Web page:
Table of Contents:
The basis for this medical dissertation were four expired S1 clinical practice guidelines of the Association of the Scientific Medical Societies in Germany (AWMF), namely on temporomandibular joint dislocation, ankylosis and temporomandibular joint hypomobility, idiopathic condylar resorption and condylar hypo- and hyperplasia. The high relevance of these disorders results from a group of predominantly younger patients (under the age of 30) who are experiencing a severe restriction in quality of life due to functional, aesthetic and psychosocial effects of the disorders. The practice guidelines of the AWMF provide systematically developed aids for decision making, as well as information for medical staff and patients, based on the latest scientific knowledge and clinical expertise.
The aim of this dissertation was to update the S1 guidelines, based on a literature research, with a subsequent vote on the developed drafts within an organized consensus process. In doing so, another aim was to upgrade the guidelines to class S3. Furthermore, the consensus process of each guideline was critically analyzed to identify controversial recommendations and topics without unanimous consensus regarding treatment of a particular disorder.
The methodology involved a systematic online literature review for each guideline. The literature was summarized in tables, and a grade was determined for each source. Following this, the guideline draft was constructed, comprising the actual recommendations. The Delphi method was chosen as the consensus process. This involved submitting the guideline draft in written form to a select group of experts of the German Society of Mouth, Jaw, and Facial Surgeons (DGMKG). The experienced surgeons in this internal group were able to vote for a level for each recommendation and propose literature-based modifications to the draft. The results were summarized anonymously, and proposed modifications were made. The updated draft was then sent to the group members for another round of votes. This procedure was continued until for each recommendation the highest consensus possible had been reached or the recommendation had been reworded to a neutral statement. After completion of the internal consensus rounds, the same procedure was followed with representatives of external medical associations. For each guideline the methodology was set out in a report. Following the approval by the boards of all participating associations, the long and short versions of the updated and upgraded S3 guidelines were published online, along with the report. One guideline was published in the German Medical Association’s official international bilingual science journal ‘Deutsches Ärzteblatt International’.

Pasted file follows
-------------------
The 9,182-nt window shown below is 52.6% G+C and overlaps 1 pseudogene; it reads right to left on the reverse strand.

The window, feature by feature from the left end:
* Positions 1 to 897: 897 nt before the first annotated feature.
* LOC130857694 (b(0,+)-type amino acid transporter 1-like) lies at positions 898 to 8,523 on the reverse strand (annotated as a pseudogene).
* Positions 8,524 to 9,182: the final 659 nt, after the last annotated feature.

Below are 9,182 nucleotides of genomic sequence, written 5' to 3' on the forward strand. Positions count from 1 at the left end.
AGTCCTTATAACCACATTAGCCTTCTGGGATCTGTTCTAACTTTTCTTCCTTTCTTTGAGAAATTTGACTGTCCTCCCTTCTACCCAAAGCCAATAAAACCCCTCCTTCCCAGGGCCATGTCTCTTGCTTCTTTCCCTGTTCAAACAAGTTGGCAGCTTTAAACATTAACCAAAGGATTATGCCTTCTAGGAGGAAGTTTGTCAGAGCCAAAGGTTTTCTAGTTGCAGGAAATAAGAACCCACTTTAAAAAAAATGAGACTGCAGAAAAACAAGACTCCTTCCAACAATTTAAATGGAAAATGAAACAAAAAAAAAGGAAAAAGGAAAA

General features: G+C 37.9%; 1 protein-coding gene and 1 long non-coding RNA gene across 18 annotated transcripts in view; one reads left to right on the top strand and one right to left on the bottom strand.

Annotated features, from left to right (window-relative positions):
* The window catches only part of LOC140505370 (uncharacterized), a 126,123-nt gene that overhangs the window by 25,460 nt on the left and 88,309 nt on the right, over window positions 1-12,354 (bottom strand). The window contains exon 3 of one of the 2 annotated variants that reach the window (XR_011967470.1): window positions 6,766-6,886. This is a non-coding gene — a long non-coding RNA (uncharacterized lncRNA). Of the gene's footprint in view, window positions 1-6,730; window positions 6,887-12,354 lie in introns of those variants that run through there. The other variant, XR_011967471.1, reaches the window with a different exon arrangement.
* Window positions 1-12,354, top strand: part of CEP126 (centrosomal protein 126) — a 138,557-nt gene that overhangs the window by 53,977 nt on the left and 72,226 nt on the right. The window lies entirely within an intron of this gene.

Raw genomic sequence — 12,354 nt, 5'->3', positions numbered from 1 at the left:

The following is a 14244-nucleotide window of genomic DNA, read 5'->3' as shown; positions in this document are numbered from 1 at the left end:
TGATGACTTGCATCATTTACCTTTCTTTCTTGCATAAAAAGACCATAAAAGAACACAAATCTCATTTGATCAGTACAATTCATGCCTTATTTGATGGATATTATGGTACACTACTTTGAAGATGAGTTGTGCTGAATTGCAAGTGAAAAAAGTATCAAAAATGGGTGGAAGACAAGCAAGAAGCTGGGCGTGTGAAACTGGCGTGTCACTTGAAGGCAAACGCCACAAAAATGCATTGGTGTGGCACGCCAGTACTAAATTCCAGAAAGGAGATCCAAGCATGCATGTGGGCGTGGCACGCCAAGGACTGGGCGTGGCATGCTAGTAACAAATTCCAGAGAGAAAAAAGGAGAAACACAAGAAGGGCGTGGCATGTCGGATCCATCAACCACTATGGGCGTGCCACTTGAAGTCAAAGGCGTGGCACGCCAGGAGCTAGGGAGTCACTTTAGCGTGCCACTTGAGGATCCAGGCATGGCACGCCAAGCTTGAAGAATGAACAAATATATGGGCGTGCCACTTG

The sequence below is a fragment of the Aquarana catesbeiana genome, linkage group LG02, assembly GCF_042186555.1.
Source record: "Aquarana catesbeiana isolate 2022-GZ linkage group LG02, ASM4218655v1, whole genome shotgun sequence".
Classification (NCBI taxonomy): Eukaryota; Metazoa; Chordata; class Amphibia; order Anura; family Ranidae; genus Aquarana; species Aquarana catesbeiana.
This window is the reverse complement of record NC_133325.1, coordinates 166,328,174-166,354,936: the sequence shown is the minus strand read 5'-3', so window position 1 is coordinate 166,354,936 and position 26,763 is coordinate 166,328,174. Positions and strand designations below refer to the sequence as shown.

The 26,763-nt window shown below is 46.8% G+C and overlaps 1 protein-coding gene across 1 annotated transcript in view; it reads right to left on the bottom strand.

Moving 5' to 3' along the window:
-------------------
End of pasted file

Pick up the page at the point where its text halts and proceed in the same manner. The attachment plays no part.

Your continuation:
The post-analysis of the consensus process involved a detailed analysis of the votes. By doing this, key data was identified for each guideline, including for example the number of required consensus rounds. In a second step, criteria were drawn up to define controversial recommendations.
The first part of the results section comprises long and short versions of the updated and upgraded S3 guidelines, and the associated report. The second part of the results is the post-analysis, which enabled a comparison between the consensus rounds for the different guidelines. In addition, controversial recommendations were identified, for which the course of the votes was outlined in detail, and the core issue articulated.
The discussion section in the beginning focused on issues concerning the methodology. Emphasis was given to the fact that anonymization used in the Delphi method was applied inconsistently. Another limitation of the dissertation is the weak body of evidence for the disorders concerned. Finally, all recommendations that had been defined as controversial were discussed, along with further relevant topics, regarding the current literature. The main topic for each guideline could thereby be established, which may be of particular interest to further studies. The topics are the minimal-invasive therapeutic procedures for recurrent temporomandibular joint dislocations, the use of alloplastic temporomandibular joint prostheses in patients with temporomandibular joint ankylosis, the role of orthognathic surgery in the development of idiopathic condylar resorption, and the establishment of a diagnostic ‘gold standard’ to evaluate the activity of condylar hyperplasia.